Rogers v. Lodge

PETITIONER: Rogers
RESPONDENT: Lodge
LOCATION: Burke County

DOCKET NO.: 80-2100
DECIDED BY: Burger Court (1981-1986)
LOWER COURT: United States Court of Appeals for the Fifth Circuit

CITATION: 458 US 613 (1982)
ARGUED: Feb 23, 1982
DECIDED: Jul 01, 1982

ADVOCATES:
David F. Walbert - Argued the cause for the appellees
E. Freeman Leverett - Argued the cause for the appellants

Facts of the case

Eight black citizens of Burke County, Georgia, challenged the at-large system of elections within the county. Although a substantial number of blacks lived within the county, no minority candidate had ever been elected to the Burke County Board of Commissioners, the chief governing body. To be elected, candidates had to receive a majority of the votes cast in the primary or general election.

Question

Did the system of elections violate the Fourteenth Amendment rights of Burke County's black citizens?

Media for Rogers v. Lodge

Audio Transcription for Oral Argument - February 23, 1982 in Rogers v. Lodge

Warren E. Burger:

We will hear arguments next in Rogers against Lodge.

Mr. Leverett, you may proceed whenever you're ready.

E. Freeman Leverett:

Mr. Chief Justice, and may it please the Court:

The question in this case is whether the Court of Appeals for the Fifth Circuit duly followed this Court's decision in City of Mobile versus Bolden, in holding that the effect of that decision was to still retain the so... called Zimmer criteria of voting dilution as being sufficient to establish an inference rather than simply requiring a presumption.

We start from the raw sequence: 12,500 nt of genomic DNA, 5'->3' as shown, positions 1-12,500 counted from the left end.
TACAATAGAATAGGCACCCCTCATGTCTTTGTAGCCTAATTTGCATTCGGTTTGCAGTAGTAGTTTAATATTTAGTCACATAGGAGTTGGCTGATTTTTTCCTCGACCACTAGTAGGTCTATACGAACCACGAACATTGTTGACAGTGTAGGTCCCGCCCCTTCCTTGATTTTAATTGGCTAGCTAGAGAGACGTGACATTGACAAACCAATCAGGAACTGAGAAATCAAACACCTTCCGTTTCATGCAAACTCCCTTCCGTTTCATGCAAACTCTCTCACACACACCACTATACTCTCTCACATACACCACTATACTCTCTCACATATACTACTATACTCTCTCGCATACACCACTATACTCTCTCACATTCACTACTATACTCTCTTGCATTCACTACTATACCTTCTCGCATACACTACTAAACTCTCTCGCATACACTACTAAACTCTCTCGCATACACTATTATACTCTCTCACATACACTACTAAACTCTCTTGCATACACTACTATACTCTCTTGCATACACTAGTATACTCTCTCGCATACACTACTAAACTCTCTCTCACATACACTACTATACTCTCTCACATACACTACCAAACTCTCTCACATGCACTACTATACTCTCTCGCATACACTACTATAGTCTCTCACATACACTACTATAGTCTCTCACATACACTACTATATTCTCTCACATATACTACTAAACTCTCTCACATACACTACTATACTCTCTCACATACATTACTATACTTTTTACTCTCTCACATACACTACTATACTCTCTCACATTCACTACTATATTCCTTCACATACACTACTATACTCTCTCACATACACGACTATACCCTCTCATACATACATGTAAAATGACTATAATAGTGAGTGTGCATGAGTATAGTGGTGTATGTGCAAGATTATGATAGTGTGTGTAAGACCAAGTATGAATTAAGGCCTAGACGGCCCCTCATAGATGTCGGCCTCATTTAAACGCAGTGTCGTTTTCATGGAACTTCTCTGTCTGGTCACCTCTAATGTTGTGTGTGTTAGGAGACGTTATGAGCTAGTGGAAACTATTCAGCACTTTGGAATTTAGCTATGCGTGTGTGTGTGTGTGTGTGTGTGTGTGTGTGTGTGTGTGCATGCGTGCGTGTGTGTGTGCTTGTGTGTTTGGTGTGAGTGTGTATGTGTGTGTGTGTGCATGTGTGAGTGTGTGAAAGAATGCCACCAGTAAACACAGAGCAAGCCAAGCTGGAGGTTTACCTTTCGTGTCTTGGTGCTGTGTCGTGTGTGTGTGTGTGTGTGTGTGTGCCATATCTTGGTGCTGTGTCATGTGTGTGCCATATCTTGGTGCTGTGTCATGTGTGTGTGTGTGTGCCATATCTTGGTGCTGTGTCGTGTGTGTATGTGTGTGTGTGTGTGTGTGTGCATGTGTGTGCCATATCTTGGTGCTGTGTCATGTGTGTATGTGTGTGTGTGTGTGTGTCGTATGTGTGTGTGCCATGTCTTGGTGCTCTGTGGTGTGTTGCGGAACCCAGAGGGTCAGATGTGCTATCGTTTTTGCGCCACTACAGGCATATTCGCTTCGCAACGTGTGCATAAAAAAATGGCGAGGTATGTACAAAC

The appellants in this case respectfully submit that the court of appeals did not follow this Court's decision.

This case was filed in 1976 and attacked as an unconstitutional dilution of Black voting rights the at-large method of electing the five county commissioners of Burke County, Georgia, which had been in effect continuously since 1911.

According to the 1970 census, Burke County has a population, or had a population of 18,235, 60.91 % of which were Black.

This case was tried subsequent to the court of appeals' 1978 decision in Nevett v. Sides, holding that while discriminatory purpose must now be shown in a voting dilution case, that it could still be proven by the four discriminatory impact factors which had been identified in Zimmer versus McKeithen.

However, the trial was before this Court's decision in Mobile holding that the Zimmer criteria were no longer sufficient.

The trial court below specifically held that the 1911 law had not been enacted with a discriminatory purpose, and that Blacks had not been able to show a denial of specific voting processes.

The court concluded, however, based upon the socio-economic factors of Zimmer which the court of appeals previously had resuscitated in Nevett II that the system, quote,

"is being maintained for invidious purposes. "

Prior to the decision in the court of appeals on the appeal, this Court decided Mobile versus Bolden.

Nevertheless, the court of appeals affirmed the district court, concluding that the Zimmer criteria or factors were still sufficient to establish an inference of discriminatory intent, but that the only effect of this Court's decision in Mobile had been that they were no longer sufficient to establish a presumption.